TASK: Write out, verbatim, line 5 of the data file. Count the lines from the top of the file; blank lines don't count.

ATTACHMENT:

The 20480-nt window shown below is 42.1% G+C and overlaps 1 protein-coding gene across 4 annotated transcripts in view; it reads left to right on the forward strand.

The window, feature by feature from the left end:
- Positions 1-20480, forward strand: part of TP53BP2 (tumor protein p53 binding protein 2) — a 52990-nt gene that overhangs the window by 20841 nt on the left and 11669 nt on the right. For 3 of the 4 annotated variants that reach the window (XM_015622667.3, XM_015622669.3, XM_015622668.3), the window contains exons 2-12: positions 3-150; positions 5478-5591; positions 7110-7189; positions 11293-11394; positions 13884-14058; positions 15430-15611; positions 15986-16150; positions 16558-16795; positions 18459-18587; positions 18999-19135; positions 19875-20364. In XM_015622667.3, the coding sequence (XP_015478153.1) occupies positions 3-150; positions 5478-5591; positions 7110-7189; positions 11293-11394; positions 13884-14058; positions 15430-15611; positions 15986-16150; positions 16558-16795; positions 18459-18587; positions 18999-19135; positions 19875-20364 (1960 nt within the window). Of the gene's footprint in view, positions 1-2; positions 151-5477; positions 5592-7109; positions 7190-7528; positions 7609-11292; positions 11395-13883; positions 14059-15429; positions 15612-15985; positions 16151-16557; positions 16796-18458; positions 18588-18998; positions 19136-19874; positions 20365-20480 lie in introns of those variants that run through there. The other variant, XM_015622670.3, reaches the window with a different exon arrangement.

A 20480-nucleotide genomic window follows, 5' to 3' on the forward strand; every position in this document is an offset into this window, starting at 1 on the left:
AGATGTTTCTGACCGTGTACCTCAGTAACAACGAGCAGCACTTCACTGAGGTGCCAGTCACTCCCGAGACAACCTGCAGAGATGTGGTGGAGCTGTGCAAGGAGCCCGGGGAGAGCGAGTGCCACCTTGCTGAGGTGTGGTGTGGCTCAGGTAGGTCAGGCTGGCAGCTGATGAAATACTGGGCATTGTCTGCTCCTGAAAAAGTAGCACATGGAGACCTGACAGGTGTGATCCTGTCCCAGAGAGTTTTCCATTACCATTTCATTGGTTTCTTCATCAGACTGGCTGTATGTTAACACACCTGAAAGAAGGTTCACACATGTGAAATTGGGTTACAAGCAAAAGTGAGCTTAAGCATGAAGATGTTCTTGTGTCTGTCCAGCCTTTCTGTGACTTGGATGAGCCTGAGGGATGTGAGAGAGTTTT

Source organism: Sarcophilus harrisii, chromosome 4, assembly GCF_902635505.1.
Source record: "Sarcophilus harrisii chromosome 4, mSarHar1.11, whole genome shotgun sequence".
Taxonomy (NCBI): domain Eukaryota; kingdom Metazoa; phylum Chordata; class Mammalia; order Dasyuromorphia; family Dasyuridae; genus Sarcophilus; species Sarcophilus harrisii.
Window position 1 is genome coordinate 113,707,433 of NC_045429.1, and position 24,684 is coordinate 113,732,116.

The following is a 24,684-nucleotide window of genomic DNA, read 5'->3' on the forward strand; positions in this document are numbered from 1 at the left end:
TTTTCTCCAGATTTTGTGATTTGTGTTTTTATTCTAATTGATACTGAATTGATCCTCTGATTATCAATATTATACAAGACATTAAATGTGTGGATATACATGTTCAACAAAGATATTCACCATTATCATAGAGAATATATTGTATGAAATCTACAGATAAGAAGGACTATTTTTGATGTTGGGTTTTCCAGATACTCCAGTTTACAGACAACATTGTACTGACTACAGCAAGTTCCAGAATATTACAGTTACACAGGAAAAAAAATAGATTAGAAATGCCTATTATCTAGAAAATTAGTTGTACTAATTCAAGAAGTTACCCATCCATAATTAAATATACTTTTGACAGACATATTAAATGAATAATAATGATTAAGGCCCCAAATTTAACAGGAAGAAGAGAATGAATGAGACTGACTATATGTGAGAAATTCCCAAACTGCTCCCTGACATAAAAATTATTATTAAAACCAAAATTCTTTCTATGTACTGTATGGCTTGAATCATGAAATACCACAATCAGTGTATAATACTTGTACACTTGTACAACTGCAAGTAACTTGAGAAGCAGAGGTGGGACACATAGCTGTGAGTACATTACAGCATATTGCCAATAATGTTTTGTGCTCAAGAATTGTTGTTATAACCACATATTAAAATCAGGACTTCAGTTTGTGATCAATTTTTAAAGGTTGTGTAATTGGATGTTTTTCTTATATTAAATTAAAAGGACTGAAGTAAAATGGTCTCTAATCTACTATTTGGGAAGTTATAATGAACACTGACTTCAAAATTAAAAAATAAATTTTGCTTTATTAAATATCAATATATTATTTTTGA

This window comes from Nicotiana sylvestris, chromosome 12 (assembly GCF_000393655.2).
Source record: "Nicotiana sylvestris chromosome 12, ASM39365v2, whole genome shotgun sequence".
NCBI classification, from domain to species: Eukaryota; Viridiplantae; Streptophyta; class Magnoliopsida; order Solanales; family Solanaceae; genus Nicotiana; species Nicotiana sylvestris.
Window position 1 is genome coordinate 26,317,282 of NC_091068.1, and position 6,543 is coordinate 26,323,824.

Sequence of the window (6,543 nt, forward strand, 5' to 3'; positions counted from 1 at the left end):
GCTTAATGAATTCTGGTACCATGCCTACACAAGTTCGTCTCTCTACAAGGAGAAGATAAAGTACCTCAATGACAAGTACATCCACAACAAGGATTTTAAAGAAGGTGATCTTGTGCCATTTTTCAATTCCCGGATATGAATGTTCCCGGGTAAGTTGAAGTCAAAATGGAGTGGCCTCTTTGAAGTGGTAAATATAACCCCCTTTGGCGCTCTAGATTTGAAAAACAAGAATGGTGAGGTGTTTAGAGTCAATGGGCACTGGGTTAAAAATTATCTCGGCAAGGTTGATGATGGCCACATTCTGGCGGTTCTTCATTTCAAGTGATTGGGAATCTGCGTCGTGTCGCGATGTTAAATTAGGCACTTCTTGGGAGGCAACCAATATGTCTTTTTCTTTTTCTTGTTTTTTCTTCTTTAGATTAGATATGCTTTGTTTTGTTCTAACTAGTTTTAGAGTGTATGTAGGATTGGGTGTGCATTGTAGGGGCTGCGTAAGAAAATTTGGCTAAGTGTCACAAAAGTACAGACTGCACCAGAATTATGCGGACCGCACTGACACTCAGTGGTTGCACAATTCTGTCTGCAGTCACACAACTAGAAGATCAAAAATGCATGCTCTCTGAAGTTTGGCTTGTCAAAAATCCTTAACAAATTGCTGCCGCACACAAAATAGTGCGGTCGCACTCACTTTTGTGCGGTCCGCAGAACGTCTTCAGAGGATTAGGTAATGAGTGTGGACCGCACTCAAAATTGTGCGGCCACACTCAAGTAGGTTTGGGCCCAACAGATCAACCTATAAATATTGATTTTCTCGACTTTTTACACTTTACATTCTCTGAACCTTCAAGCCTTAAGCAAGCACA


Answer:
AGATGTTTCTGACCGTGTACCTCAGTAACAACGAGCAGCACTTCACTGAGGTGCCAGTCACTCCCGAGACAACCTGCAGAGATGTGGTGGAGCTGTGCAAGGAGCCCGGGGAGAGCGAGTGCCACCTTGCTGAGGTGTGGTGTGGCTCAGGTAGGTCAGGCTGGCAGCTGATGAAATACTGGGCATTGTCTGCTCCTGAAAAAGTAGCACATGGAGACCTGACAGGTGTGATCCTGTCCCAGAGAGTTTTCCATTACCATTTCATTGGTTTCTTCATCAGACTGGCTGTATGTTAACACACCTGAAAGAAGGTTCACACATGTGAAATTGGGTTACAAGCAAAAGTGAGCTTAAGCATGAAGATGTTCTTGTGTCTGTCCAGCCTTTCTGTGACTTGGATGAGCCTGAGGGATGTGAGAGAGTTTT